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Comment Re:FB and Google are NOT in the same situation. (Score -1, Redundant) 215

One is the designer and developer of the most popular smartphone + tablet OS.

Huh? The most popular tablet operating system is iOS. Android has very little presence in the tablet market. Having smartphone market share won't mean much if Google doesn't make money from Android, according to their own quarterlies.

Comment That is cool, but... (Score 4, Insightful) 194

That search result display is actually really cool. I'd love to see that in other browsers (including desktop browsers). The problem is Yahoo's track record is poor when it comes to updating their products. For instance, Yahoo Mail is embarrassingly behind other web mail services. If Yahoo treats this like they treat their other products, I can't help wondering if it will just become another obsolete Yahoo thing.

Submission + - RIAA Claims Losses In Excess Of World's Wealth (businessinsider.com) 6

bonch writes: Prior to setting with Limewire earlier this month, the RIAA had pressed for a $72 trillion verdict, greater than the $60 trillion of combined wealth on Earth. The RIAA arrived at the figure by multiplying $150,000 for each download of 11,000 songs, a figure federal Judge Kimba Wood called "absurd". No word on how much of the money would have gone back to the artists.
Technology

Submission + - Nanotech Solar Cell Minimizes Cost, Toxic Impact (phys.org)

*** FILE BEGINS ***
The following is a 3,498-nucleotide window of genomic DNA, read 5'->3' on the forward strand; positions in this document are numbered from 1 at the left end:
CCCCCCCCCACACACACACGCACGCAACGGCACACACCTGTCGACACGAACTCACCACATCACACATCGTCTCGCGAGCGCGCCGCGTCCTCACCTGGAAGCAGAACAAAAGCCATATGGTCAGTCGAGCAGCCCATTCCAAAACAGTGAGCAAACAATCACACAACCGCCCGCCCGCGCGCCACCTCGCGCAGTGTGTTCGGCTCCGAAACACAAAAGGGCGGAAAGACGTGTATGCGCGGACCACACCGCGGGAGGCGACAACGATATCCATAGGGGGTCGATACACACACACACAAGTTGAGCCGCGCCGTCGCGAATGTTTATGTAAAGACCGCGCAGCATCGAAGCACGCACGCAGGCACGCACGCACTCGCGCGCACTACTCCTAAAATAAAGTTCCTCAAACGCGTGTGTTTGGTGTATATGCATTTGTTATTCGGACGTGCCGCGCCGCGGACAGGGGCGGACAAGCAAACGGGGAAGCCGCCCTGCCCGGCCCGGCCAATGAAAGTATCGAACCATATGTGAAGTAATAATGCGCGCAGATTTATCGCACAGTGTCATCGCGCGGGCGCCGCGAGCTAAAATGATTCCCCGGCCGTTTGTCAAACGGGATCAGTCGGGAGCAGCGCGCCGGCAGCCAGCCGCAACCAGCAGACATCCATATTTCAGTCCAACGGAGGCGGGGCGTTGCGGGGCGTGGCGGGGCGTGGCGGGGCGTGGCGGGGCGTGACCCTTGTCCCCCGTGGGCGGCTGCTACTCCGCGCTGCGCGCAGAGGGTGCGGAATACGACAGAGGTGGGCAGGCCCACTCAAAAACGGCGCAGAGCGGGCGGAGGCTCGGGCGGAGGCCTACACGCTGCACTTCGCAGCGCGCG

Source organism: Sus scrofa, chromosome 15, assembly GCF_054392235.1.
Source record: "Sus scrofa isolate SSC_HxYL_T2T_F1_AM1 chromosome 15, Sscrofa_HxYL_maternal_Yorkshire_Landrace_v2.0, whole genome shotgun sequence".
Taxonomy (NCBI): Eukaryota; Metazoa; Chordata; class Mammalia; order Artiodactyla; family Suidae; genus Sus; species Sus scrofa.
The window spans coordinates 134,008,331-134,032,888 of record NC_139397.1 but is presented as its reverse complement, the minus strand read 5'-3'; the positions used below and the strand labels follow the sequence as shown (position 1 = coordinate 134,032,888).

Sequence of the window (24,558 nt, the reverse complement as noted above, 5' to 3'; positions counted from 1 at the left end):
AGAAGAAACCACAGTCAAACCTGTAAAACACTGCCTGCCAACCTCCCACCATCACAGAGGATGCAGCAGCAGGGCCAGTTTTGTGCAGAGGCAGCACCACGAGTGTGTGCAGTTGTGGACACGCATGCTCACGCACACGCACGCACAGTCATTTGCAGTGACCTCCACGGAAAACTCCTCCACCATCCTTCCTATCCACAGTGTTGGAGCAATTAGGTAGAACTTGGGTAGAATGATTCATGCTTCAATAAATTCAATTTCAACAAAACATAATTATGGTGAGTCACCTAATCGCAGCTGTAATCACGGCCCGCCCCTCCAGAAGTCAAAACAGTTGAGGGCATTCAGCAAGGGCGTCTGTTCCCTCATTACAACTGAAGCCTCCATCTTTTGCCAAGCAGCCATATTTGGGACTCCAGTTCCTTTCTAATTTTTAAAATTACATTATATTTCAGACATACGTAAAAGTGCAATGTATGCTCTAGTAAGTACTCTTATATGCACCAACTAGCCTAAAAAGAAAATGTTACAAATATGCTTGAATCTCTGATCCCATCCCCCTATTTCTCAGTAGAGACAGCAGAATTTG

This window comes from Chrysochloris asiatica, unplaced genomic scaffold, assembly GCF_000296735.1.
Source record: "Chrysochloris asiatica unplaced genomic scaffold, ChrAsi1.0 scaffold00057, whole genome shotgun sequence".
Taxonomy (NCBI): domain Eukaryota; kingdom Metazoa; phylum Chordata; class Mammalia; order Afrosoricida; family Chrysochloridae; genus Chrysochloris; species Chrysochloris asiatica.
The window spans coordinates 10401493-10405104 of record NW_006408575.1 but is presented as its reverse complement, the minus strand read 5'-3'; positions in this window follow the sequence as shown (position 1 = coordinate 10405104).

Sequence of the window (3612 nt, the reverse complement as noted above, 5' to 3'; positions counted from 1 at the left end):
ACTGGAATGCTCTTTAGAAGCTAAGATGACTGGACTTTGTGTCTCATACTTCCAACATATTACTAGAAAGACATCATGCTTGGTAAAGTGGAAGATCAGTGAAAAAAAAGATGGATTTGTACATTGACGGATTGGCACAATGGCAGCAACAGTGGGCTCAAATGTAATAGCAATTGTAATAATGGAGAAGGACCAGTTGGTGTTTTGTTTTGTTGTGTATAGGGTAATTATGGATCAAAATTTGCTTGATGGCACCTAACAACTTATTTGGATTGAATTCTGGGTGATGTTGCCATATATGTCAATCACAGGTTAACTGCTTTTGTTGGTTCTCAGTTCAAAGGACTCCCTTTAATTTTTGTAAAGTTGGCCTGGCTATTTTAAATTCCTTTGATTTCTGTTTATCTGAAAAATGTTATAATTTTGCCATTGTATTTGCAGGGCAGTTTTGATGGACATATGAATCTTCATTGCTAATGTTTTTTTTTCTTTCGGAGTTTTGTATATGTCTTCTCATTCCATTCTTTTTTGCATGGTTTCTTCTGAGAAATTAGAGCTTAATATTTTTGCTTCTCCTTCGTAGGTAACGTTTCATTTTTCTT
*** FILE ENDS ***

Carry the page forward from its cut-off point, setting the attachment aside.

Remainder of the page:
bonch writes: Researches at Northwestern University have developed an inexpensive solar cell intended to solve the problems of current solar cell designs, such as high cost, low efficiency, and toxic production materials. Based on the Grätzel cell, the new cell uses millions of light-absorbing nanoparticles and delivers the highest conversion efficiency reported for a dye-sensitized solar cell.
Botnet

Submission + - Botnet Creator Receives Four Years Jail Time (theregister.co.uk)

bonch writes: Georgy Avanesov, creator of the infamous Bredolab botnet, has been given four years jail time in Armenia. Avanesov rented out access to the botnet to spammers and DDoS attackers, netting him $125,000 a month in revenue. Bredolab spread through malicious website scripts and phony email attachments and was thought to have infected 30 million computers. Dutch police arrested Avanesov in 2010, using the botnet's control servers to warn infected users.

Comment Re:Choose one (Score -1, Troll) 188

This condescending attitude toward non-techies is off-putting and needs to die. You don't have some unique brain power that others lack. You just choose to spend your free time on computers. Other people choose to spend their time on other things that you lack knowledge in.

Comment Re:history repeating (Score -1, Troll) 188

This is a security issue. Non-techies don't care about "browser choice". They do care about their phone not getting hacked. Just because IE6 was terrible doesn't automatically mean that a restricted browser platform is bad...it just means IE6 was bad and insecure. If you want fast JIT, WebGL, etc. then expect security restrictions.